Figure 1
 
Expression of S1P receptor mRNAs in GO and non-GO orbital tissues, and differentiating Graves' orbital fibroblast cultures. (A) Comparison of S1P receptor 1 through 5 mRNA expression using real-time PCR between non-GO controls (n = 5) and GO (n = 5) tissue samples. Sphingosine-1-phosphate receptor 1, 2, and 3 mRNA expression levels were all significantly higher in GO tissues samples relative to non-GO tissues (*P < 0.05). (B) Sphingosine-1-phosphate receptor 1 through 5 mRNA expression was significantly increased during the 10 days of adipogenesis in orbital fibroblast cultures from different non-GO (n = 3, white columns) and GO orbital tissues (n = 3, black columns). The data in the columns are the mean relative fold of mRNA ± SD of three experiments (*P < 0.05 versus control undifferentiated cells).
Figure 1
 
Expression of S1P receptor mRNAs in GO and non-GO orbital tissues, and differentiating Graves' orbital fibroblast cultures. (A) Comparison of S1P receptor 1 through 5 mRNA expression using real-time PCR between non-GO controls (n = 5) and GO (n = 5) tissue samples. Sphingosine-1-phosphate receptor 1, 2, and 3 mRNA expression levels were all significantly higher in GO tissues samples relative to non-GO tissues (*P < 0.05). (B) Sphingosine-1-phosphate receptor 1 through 5 mRNA expression was significantly increased during the 10 days of adipogenesis in orbital fibroblast cultures from different non-GO (n = 3, white columns) and GO orbital tissues (n = 3, black columns). The data in the columns are the mean relative fold of mRNA ± SD of three experiments (*P < 0.05 versus control undifferentiated cells).
Effect of S1P on GO Orbital Fibroblast Adipogenesis
Confluent orbital fibroblasts from GO patients (n = 3) were subjected to an adipocyte differentiation protocol for 10 days. The cells were examined under light microscopy and then stained with Oil Red O. As previously reported, the orbital fibroblasts lost their stellate fibroblastic appearance and converted to a spherical adipocytic shape under the control adipogenic conditions, and a fraction of these cells accumulated small lipid droplets.22 To examine whether treating with S1P had any effect on adipogenesis, different S1P concentrations (0–1000 ng/mL) were added to the adipogenic medium for 4 days during the differentiation period, being replaced whenever the medium was replaced. High-power (×200) microscopic examination of Oil Red O staining showed that S1P treatment increased the size and number of adipocytes and increased the accumulation of lipid droplets with the 250 and 500 ng/mL S1P treatments showing a prominent increase (Fig. 2A). Western blot analysis was performed to investigate whether S1P affects the production of adipogenic transcription factors during adipogenesis. Each experiment was performed in three GO cells from different patient samples and was assayed in duplicate per each cell sample. As shown in Figure 2B, PPARγ and C/EBPα were enhanced in cells treated with the 250 and 500 ng/mL S1P; however, C/EBPβ did not increase significantly. 
Figure 2
 
Effect of S1P on adipogenesis of Graves' orbital fibroblasts. (A) Different S1P concentrations (100, 250, 500, or 1000 ng/mL) were used to treat orbital fibroblasts during the first 4 days of adipogenic differentiation. Cells were stained with Oil Red O and examined microscopically (×200). Adipogenesis was increased by S1P treatment compared with the control. The increased adipocyte differentiation was prominent on Oil Red O staining when exposed to 250 and 500 ng/mL S1P treatments. The optical density of stained cell lysates also showed significantly increased absorbance at 490 nm with 250 and 500 ng/mL S1P treatment (*P < 0.05 versus untreated control). (B) Western blot analysis for PPARγ, C/EBPα, and C/EBPβ protein production after 10 days of adipogenic differentiation. The experiments were performed in triplicate with cells from three different donors. Quantification of the PPARγ, C/EBPα, and C/EBPβ levels by densitometry were normalized to the level of β-actin in the same sample. The data in the columns are the mean relative density ratios (%) ± SD of three experiments (*P < 0.05 versus untreated differentiated control cells).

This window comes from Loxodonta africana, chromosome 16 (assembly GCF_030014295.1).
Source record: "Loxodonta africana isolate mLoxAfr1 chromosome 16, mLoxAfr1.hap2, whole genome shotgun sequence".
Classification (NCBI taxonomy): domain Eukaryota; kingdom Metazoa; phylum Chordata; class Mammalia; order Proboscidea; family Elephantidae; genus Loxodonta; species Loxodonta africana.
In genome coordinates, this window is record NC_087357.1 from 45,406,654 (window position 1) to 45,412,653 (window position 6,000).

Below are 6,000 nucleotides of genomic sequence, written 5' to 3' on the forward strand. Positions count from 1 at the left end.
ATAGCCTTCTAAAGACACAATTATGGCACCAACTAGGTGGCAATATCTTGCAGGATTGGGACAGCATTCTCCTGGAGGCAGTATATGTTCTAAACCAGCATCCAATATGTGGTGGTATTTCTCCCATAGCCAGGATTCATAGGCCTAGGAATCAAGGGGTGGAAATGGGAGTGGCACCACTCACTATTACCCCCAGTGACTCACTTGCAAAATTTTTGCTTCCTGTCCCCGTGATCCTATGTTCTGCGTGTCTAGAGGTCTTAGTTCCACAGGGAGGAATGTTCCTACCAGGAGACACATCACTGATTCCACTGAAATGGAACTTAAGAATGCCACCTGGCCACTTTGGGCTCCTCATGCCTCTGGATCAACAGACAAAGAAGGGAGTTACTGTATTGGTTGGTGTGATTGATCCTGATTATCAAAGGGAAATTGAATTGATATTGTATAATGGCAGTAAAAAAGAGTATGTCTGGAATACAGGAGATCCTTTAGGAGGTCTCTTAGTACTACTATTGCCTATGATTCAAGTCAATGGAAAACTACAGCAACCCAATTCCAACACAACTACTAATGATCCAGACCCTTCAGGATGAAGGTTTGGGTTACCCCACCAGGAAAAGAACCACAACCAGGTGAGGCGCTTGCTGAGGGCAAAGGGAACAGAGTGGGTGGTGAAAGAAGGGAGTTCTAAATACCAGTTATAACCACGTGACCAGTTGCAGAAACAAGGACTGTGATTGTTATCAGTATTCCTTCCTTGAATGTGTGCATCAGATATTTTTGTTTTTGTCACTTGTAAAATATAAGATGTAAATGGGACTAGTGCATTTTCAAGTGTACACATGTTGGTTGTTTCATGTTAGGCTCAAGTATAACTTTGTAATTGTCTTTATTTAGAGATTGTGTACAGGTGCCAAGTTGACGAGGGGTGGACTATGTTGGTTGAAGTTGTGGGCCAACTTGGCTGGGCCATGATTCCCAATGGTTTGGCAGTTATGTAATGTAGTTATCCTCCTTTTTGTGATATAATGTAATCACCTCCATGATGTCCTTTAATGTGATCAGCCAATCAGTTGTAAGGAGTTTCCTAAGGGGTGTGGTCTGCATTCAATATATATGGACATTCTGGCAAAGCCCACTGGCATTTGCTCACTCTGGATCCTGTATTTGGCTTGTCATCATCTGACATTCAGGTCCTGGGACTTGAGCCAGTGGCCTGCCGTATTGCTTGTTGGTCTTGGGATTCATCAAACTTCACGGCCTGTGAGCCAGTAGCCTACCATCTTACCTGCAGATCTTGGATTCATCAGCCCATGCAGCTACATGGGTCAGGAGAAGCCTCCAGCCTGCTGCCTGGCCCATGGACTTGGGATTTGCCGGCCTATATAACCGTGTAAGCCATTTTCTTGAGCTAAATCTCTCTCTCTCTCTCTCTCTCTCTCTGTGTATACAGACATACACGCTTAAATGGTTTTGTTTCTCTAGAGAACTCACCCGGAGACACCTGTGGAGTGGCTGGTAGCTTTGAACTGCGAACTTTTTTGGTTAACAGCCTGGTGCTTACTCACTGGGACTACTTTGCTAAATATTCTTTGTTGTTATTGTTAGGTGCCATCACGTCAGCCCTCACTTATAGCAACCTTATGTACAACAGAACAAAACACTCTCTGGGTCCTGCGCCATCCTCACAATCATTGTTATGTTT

Figure 2
 
Effect of S1P on adipogenesis of Graves' orbital fibroblasts. (A) Different S1P concentrations (100, 250, 500, or 1000 ng/mL) were used to treat orbital fibroblasts during the first 4 days of adipogenic differentiation. Cells were stained with Oil Red O and examined microscopically (×200). Adipogenesis was increased by S1P treatment compared with the control. The increased adipocyte differentiation was prominent on Oil Red O staining when exposed to 250 and 500 ng/mL S1P treatments. The optical density of stained cell lysates also showed significantly increased absorbance at 490 nm with 250 and 500 ng/mL S1P treatment (*P < 0.05 versus untreated control). (B) Western blot analysis for PPARγ, C/EBPα, and C/EBPβ protein production after 10 days of adipogenic differentiation. The experiments were performed in triplicate with cells from three different donors. Quantification of the PPARγ, C/EBPα, and C/EBPβ levels by densitometry were normalized to the level of β-actin in the same sample. The data in the columns are the mean relative density ratios (%) ± SD of three experiments (*P < 0.05 versus untreated differentiated control cells).
Effect of the W146 S1P Receptor 1 Blocker on Adipogenesis in GO Orbital Fibroblasts